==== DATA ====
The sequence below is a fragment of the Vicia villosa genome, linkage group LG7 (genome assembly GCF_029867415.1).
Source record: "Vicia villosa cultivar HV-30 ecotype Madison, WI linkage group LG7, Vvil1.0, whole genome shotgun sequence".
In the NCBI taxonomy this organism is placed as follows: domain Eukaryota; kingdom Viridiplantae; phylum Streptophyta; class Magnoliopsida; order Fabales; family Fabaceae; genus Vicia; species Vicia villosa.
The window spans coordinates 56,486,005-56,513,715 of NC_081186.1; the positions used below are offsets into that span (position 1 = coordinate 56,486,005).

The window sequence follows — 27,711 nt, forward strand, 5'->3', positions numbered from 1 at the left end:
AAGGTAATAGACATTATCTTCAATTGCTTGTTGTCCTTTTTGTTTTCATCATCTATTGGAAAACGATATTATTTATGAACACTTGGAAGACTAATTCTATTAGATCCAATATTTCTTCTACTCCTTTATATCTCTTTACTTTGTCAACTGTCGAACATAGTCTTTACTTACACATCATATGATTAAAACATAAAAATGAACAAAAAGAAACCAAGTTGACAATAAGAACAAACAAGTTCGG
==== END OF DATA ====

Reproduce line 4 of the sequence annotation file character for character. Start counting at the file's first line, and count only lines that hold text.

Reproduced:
The window spans coordinates 56,486,005-56,513,715 of NC_081186.1; the positions used below are offsets into that span (position 1 = coordinate 56,486,005).